While knowing what vegetables to plant (from last week's post), is an important first step, much, MUCH more needs to be done. First, I will reiterate my revised list of vegetables I would like to have in the garden:
So, what does one need for a garden:
1. A place to plant: CHECK.
a. harvest from veggies we consume this year.
b. a source of seeds would need to be found.
1. local stores, gardens, farmers' markets, etc.
2. online sources
Eden Brothers - Only place in over a day of searching that had sugar beet seeds.
(I have no connection business or otherwise to, nor agreement with, any of the above businesses/sites.)
Now, we've planted seeds bought from local store which have grown and produced fruits and vegetables. But there is a lot of literature out there about why heirloom and/or non-GMO (genetically modified organism) seeds are better for us and for the earth. One such article is posted at Care2, a website dedicated to making the world a better place.
(This photo is in the public domain, but I just wanted to say I found it on Wikimedia Commons.)
Basically, you need something with which to dig, something with which to rake and/or hoe, some clippers wouldn't go astray, some kind of tool to weed as needed. If your garden is going to be larger than your average plot, looking into machinery is the next step.
You need to decide where you fall on the granola scale. On the one end, there are folks who want to use herloom seeds, organic fertilizer and only human or animal power. On the other end is the type that I have been up till now. I bought seeds at the dollar store, because it was too late in the season for Walmart to have seeds left on the shelves. I used tools that had been laying around for decades until they broke, and Chris went to the nearby hardware/garden store. We used some kind of fertilizer from a bag.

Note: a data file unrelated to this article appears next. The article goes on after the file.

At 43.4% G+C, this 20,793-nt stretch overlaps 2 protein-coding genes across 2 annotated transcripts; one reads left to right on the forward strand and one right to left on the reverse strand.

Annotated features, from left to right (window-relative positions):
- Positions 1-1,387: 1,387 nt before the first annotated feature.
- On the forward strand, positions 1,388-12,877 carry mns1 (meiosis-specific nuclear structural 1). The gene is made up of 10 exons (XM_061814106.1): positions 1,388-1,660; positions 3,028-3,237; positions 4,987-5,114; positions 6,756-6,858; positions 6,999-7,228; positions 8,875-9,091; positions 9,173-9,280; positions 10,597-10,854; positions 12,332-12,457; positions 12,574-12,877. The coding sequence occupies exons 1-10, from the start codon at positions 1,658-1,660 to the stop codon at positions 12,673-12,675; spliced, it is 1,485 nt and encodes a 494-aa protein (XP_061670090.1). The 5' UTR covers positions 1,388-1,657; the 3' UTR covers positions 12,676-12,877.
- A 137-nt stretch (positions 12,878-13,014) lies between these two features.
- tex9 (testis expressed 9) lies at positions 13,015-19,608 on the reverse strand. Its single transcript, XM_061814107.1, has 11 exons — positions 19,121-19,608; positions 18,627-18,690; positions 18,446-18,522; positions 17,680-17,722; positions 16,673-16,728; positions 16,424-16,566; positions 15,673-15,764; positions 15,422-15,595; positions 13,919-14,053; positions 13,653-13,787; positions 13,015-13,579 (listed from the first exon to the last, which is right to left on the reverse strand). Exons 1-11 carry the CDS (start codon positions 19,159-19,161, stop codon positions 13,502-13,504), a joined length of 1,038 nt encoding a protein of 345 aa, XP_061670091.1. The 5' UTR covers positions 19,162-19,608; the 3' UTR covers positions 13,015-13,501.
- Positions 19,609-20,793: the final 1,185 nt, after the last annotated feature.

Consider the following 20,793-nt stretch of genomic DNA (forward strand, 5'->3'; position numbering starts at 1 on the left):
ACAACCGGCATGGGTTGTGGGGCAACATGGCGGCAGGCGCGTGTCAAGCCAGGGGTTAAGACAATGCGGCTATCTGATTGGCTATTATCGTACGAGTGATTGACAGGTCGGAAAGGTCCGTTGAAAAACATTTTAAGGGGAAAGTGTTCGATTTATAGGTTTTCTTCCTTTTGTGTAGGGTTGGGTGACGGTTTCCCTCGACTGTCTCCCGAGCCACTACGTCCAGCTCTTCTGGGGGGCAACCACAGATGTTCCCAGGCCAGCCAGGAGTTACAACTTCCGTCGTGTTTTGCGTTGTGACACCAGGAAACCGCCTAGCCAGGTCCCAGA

See, hubby's family has farmed for generations. Up until this year, I helped out in my mother's garden and I've grown a few things in pots. So I have a LOT to learn.
This is where knowing what your values are can help you make decisions. For 2014, I'm going to see if my husband's great-uncle (a FT farmer) will do the initial plowing for us in exchange for getting hay for his animals from our field. He has done it before when his sister (our Mamaw) was living. I would like to transition to a method that uses more human and animal power as opposed to gas-powered machinery. But that takes more time and physical activity. That's not a bad thing ... I will have to balance the benefits of such activity with my abilities (and those of the family) as I get older.
This post is part of my 31 Days Challenge series. For an overview of the posts, and links to each day's post, visit my introductory post here.
The October Daily challenge prompt for today is:
"Share a blogging/photography tip or tutorial."
Are you ready?
Respond to your comments and blog for the benefit of others.